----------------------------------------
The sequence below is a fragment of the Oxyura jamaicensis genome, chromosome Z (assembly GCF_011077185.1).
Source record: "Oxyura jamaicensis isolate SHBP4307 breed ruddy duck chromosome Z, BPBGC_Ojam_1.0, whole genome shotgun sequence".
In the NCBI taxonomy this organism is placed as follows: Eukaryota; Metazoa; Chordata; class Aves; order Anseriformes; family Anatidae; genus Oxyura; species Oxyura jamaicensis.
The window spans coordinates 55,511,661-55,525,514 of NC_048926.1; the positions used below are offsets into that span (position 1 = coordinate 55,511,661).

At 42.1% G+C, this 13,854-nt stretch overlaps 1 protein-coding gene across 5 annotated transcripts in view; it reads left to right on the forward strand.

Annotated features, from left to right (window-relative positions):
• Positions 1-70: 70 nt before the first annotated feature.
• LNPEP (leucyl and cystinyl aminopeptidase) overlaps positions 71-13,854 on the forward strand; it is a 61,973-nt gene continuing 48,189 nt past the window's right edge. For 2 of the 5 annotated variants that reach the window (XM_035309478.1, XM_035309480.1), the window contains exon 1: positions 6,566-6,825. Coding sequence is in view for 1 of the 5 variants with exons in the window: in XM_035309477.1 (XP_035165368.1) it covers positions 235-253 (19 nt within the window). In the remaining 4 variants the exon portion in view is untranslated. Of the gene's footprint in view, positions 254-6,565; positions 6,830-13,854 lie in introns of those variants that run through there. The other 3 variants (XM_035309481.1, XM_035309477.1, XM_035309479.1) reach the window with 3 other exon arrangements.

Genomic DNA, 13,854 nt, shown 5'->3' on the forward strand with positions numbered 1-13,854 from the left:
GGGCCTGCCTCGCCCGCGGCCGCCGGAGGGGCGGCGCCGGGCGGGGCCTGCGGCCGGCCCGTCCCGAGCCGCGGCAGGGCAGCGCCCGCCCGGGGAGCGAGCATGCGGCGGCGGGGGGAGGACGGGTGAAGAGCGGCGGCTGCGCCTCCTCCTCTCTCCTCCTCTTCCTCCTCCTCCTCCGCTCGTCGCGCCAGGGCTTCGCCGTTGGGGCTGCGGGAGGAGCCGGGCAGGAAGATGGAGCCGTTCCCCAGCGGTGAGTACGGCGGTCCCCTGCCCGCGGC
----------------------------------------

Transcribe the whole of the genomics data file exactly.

The sequence below is a fragment of the Oxyura jamaicensis genome, chromosome Z (assembly GCF_011077185.1).
Source record: "Oxyura jamaicensis isolate SHBP4307 breed ruddy duck chromosome Z, BPBGC_Ojam_1.0, whole genome shotgun sequence".
In the NCBI taxonomy this organism is placed as follows: Eukaryota; Metazoa; Chordata; class Aves; order Anseriformes; family Anatidae; genus Oxyura; species Oxyura jamaicensis.
The window spans coordinates 55,511,661-55,525,514 of NC_048926.1; the positions used below are offsets into that span (position 1 = coordinate 55,511,661).

At 42.1% G+C, this 13,854-nt stretch overlaps 1 protein-coding gene across 5 annotated transcripts in view; it reads left to right on the forward strand.

Annotated features, from left to right (window-relative positions):
• Positions 1-70: 70 nt before the first annotated feature.
• LNPEP (leucyl and cystinyl aminopeptidase) overlaps positions 71-13,854 on the forward strand; it is a 61,973-nt gene continuing 48,189 nt past the window's right edge. For 2 of the 5 annotated variants that reach the window (XM_035309478.1, XM_035309480.1), the window contains exon 1: positions 6,566-6,825. Coding sequence is in view for 1 of the 5 variants with exons in the window: in XM_035309477.1 (XP_035165368.1) it covers positions 235-253 (19 nt within the window). In the remaining 4 variants the exon portion in view is untranslated. Of the gene's footprint in view, positions 254-6,565; positions 6,830-13,854 lie in introns of those variants that run through there. The other 3 variants (XM_035309481.1, XM_035309477.1, XM_035309479.1) reach the window with 3 other exon arrangements.

Genomic DNA, 13,854 nt, shown 5'->3' on the forward strand with positions numbered 1-13,854 from the left:
GGGCCTGCCTCGCCCGCGGCCGCCGGAGGGGCGGCGCCGGGCGGGGCCTGCGGCCGGCCCGTCCCGAGCCGCGGCAGGGCAGCGCCCGCCCGGGGAGCGAGCATGCGGCGGCGGGGGGAGGACGGGTGAAGAGCGGCGGCTGCGCCTCCTCCTCTCTCCTCCTCTTCCTCCTCCTCCTCCGCTCGTCGCGCCAGGGCTTCGCCGTTGGGGCTGCGGGAGGAGCCGGGCAGGAAGATGGAGCCGTTCCCCAGCGGTGAGTACGGCGGTCCCCTGCCCGCGGC